December 24, 2022 Russia-Ukraine news

By Maureen Chowdhury, Aditi Sangal and Tori B. Powell, CNN

Updated 4:04 PM ET, Sat December 24, 2022
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2:23 p.m. ET, December 24, 2022

Zelensky warns Ukrainians against complacency during holiday season: "Remember who is fighting against us"

From CNN's Yulia Kesavia

Zelensky during his evening address on Friday.
Zelensky during his evening address on Friday. (The Presidential Office of Ukraine)

Ukrainian President Volodymyr Zelensky used his evening address Friday to warn Ukrainians about not becoming complacent during the holiday season. 

“Please remember who is fighting against us. In the upcoming holiday season, Russian terrorists may become more active again. They despise Christian values and any values at all,” he claimed.

He asked Ukrainians to “help each other and take care of one another."

The Ukrainian president ended his statement by speaking in Russian and saying, “One more thing: Russian citizens must clearly understand that terror never remains unanswered.”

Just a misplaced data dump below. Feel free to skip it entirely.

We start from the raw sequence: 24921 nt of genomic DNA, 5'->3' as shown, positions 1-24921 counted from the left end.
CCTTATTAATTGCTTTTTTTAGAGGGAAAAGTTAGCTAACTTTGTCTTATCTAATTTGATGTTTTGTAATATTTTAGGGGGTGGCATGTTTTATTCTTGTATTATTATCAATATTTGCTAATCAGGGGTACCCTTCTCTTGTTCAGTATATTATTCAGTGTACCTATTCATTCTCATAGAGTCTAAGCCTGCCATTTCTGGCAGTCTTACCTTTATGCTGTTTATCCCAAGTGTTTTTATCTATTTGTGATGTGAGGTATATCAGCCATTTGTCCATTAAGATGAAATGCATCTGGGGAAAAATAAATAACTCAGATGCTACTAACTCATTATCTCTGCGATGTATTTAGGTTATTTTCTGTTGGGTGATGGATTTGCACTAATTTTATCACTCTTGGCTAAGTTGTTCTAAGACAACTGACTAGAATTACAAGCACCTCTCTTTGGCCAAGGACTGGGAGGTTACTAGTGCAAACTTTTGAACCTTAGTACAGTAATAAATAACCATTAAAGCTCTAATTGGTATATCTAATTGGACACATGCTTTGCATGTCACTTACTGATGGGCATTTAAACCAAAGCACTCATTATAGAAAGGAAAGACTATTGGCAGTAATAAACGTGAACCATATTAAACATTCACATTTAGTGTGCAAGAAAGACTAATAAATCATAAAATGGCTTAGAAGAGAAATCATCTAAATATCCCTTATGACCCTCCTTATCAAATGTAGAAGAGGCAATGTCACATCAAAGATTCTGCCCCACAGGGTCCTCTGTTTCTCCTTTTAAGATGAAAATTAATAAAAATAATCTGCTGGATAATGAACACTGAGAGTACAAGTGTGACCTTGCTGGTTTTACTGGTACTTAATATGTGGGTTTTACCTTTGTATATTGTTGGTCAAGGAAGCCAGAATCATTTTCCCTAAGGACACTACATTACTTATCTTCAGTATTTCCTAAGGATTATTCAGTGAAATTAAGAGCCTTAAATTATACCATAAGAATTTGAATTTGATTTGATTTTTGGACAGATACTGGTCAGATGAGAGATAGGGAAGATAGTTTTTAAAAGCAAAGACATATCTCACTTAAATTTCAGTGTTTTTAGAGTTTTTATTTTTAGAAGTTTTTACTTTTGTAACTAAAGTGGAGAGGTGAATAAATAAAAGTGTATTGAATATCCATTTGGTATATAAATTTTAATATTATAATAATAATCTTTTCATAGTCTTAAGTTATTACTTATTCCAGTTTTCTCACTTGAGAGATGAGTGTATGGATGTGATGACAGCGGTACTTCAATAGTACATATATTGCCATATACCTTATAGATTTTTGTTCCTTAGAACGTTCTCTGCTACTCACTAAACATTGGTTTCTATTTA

1:44 p.m. ET, December 24, 2022

Death toll in Kherson city climbs to at least 10 after Russian shelling 

From CNN's Mariya Knight

A firefighter extinguishes a burning shop after Russian shelling in Kherson on December 24.
A firefighter extinguishes a burning shop after Russian shelling in Kherson on December 24. (Dimitar Dilkoff/AFP/Getty Images)

At least 10 people were killed and 55 were injured in the southern Ukrainian city of Kherson after Russian shelling hit the area on Saturday, Yaroslav Yanushevych, head of the Kherson region military administration, said in a new update on the death toll.

Yanushevych called on Kherson residents to donate blood to help save the lives of people injured in the shelling. 

He also said the Russians used "Grad multiple-launch rocket systems to hit Kherson city center," and 18 people, among 55, are in critical condition at the moment. 

The head of the regional administration noted there were no children among the victims of Saturday morning's shelling.

At the same time, he reported five people were killed and 17 were injured Friday as a result of Russian shelling.

"Among the injured is a six-year-old girl, doctors fought for her life and managed to save her," Yanushevych said. "But, unfortunately, the six-year-old girl lost her eye and her ear. She has a broken leg. We will evacuate her to Kyiv." 

Yanushevych said the shelling of the city continued all day Saturday, especially the areas along the Dnipro river, and it prevented the rescuers from doing their job of clearing the rubble.